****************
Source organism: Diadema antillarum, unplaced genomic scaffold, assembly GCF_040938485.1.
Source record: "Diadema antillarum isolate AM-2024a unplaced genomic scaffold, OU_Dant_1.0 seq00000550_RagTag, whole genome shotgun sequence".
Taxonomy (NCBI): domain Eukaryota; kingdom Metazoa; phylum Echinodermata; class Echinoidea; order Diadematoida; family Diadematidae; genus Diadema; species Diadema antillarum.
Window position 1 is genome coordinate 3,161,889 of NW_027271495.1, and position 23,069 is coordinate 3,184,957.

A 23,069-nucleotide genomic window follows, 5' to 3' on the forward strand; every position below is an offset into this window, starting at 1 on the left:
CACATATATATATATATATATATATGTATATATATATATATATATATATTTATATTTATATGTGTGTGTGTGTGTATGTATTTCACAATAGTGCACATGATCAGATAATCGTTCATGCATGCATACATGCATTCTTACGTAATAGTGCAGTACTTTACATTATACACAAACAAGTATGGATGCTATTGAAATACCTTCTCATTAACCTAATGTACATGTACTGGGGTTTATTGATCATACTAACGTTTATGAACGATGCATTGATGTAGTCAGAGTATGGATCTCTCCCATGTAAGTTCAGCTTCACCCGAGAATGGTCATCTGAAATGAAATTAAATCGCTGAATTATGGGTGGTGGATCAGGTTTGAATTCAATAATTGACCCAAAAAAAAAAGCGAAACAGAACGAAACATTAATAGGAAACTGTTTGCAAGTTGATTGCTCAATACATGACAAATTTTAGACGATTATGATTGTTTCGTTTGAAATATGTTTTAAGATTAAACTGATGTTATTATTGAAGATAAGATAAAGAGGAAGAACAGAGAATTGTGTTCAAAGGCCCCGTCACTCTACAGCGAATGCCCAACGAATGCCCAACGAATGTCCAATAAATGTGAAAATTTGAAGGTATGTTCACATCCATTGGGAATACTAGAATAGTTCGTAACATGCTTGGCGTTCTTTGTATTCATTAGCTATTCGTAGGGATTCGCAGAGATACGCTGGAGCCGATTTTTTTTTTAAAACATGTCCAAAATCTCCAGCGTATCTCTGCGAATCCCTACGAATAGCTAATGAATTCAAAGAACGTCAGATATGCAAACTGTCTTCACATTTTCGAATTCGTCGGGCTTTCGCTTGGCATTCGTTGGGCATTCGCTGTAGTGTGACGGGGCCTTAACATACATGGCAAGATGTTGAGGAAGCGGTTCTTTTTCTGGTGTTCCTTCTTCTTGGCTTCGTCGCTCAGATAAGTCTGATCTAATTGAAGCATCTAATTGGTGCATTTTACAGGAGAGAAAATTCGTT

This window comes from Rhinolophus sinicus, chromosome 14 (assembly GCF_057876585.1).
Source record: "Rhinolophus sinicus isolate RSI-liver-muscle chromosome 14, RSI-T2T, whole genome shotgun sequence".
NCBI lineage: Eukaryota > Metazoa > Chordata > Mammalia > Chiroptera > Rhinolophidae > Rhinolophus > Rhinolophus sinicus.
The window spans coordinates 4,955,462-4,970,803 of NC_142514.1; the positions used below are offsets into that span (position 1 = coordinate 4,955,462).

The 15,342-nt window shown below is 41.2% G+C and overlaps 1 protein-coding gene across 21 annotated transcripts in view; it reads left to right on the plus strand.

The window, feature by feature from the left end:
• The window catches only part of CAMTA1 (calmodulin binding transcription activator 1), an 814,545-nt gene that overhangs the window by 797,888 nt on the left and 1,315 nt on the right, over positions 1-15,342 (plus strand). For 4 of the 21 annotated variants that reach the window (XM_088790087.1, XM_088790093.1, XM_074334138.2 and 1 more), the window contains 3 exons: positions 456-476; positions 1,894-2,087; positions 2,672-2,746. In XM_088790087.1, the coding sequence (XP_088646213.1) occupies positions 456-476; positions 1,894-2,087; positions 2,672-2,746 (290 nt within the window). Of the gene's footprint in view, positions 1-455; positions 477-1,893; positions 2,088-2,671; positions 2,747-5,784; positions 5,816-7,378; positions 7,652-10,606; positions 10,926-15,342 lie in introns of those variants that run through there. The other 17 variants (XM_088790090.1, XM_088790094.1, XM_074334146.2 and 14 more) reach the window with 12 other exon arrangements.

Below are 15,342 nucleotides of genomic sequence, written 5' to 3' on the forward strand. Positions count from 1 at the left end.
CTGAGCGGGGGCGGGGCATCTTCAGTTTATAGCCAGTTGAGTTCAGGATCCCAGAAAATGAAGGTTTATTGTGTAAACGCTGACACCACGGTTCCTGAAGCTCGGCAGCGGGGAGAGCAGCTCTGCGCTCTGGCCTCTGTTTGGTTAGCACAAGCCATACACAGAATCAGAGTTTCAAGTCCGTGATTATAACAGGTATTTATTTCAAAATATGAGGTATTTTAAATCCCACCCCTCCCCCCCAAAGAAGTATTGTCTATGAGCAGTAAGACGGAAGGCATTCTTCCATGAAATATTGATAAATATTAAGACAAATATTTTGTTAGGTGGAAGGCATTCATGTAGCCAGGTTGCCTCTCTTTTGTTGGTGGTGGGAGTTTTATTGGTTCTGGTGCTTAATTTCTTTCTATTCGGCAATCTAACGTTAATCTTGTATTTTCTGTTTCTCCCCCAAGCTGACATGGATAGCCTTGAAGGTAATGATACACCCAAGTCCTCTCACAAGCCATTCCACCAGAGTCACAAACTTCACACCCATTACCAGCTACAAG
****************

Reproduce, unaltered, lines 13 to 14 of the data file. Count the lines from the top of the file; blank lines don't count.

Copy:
• The window catches only part of CAMTA1 (calmodulin binding transcription activator 1), an 814,545-nt gene that overhangs the window by 797,888 nt on the left and 1,315 nt on the right, over positions 1-15,342 (plus strand). For 4 of the 21 annotated variants that reach the window (XM_088790087.1, XM_088790093.1, XM_074334138.2 and 1 more), the window contains 3 exons: positions 456-476; positions 1,894-2,087; positions 2,672-2,746. In XM_088790087.1, the coding sequence (XP_088646213.1) occupies positions 456-476; positions 1,894-2,087; positions 2,672-2,746 (290 nt within the window). Of the gene's footprint in view, positions 1-455; positions 477-1,893; positions 2,088-2,671; positions 2,747-5,784; positions 5,816-7,378; positions 7,652-10,606; positions 10,926-15,342 lie in introns of those variants that run through there. The other 17 variants (XM_088790090.1, XM_088790094.1, XM_074334146.2 and 14 more) reach the window with 12 other exon arrangements.

Below are 15,342 nucleotides of genomic sequence, written 5' to 3' on the forward strand. Positions count from 1 at the left end.